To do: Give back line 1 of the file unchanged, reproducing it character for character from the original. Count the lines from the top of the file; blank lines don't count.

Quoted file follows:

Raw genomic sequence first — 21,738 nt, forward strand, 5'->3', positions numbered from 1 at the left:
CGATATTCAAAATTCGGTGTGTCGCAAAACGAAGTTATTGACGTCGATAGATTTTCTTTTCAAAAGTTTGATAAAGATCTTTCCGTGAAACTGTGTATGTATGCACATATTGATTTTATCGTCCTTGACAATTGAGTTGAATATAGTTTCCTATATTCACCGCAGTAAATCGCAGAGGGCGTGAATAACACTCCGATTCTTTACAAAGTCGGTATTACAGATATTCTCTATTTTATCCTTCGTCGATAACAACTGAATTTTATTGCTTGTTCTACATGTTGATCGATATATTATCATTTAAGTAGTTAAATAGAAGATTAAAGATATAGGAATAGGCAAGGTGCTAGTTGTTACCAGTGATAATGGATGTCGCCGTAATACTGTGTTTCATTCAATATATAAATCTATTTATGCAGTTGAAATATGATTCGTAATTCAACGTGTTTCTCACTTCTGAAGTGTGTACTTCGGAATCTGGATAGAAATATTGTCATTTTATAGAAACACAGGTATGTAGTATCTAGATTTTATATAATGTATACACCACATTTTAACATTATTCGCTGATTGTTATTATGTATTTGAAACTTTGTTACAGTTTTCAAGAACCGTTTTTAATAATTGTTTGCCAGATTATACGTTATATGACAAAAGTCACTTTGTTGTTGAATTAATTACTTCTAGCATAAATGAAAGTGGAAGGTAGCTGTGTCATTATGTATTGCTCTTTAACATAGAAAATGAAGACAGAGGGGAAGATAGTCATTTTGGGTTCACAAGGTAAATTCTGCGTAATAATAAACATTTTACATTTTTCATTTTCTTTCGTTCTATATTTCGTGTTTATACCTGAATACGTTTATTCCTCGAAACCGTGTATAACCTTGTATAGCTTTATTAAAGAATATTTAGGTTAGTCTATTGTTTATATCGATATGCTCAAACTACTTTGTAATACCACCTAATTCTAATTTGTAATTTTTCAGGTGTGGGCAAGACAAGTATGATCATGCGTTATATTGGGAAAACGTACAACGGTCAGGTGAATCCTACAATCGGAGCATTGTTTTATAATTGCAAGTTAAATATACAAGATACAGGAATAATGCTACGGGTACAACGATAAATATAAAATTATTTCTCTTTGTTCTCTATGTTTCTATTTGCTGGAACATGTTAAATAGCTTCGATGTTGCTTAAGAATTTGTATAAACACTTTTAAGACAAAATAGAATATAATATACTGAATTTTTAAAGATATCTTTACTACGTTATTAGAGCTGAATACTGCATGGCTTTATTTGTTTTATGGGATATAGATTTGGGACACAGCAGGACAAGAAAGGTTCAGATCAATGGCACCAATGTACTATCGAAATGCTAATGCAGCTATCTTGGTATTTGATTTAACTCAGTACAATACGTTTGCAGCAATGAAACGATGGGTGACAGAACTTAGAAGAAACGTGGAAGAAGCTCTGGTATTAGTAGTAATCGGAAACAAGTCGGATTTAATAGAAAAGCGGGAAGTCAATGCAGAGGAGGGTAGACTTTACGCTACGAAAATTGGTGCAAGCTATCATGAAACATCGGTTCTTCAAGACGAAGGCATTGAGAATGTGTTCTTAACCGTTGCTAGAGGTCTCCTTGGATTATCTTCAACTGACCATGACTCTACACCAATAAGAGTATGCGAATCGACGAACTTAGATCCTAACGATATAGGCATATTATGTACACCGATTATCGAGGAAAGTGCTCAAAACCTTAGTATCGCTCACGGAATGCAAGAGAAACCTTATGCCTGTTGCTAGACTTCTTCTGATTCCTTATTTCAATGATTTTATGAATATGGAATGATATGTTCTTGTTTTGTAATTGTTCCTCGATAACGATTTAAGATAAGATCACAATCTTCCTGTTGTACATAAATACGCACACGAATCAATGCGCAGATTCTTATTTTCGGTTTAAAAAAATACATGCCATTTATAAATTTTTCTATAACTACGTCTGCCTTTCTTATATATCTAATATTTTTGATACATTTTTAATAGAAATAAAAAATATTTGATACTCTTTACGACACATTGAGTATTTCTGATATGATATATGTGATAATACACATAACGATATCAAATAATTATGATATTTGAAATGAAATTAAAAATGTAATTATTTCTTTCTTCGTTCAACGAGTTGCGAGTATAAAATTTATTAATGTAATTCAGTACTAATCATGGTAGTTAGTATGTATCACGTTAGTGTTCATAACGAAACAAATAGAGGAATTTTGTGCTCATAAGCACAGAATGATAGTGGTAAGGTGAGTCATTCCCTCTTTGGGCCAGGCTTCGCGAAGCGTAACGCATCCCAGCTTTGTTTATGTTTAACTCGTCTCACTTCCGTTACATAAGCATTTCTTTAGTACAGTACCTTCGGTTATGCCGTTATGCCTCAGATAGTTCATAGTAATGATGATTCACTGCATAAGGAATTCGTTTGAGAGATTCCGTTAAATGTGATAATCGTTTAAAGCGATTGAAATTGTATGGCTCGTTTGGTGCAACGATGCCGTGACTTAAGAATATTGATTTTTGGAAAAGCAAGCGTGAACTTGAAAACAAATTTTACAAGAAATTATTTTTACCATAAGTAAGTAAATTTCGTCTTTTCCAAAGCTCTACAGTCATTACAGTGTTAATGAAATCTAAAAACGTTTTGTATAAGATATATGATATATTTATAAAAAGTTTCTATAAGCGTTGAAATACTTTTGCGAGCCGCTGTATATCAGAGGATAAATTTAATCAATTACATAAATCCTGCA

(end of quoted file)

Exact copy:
Raw genomic sequence first — 21,738 nt, forward strand, 5'->3', positions numbered from 1 at the left: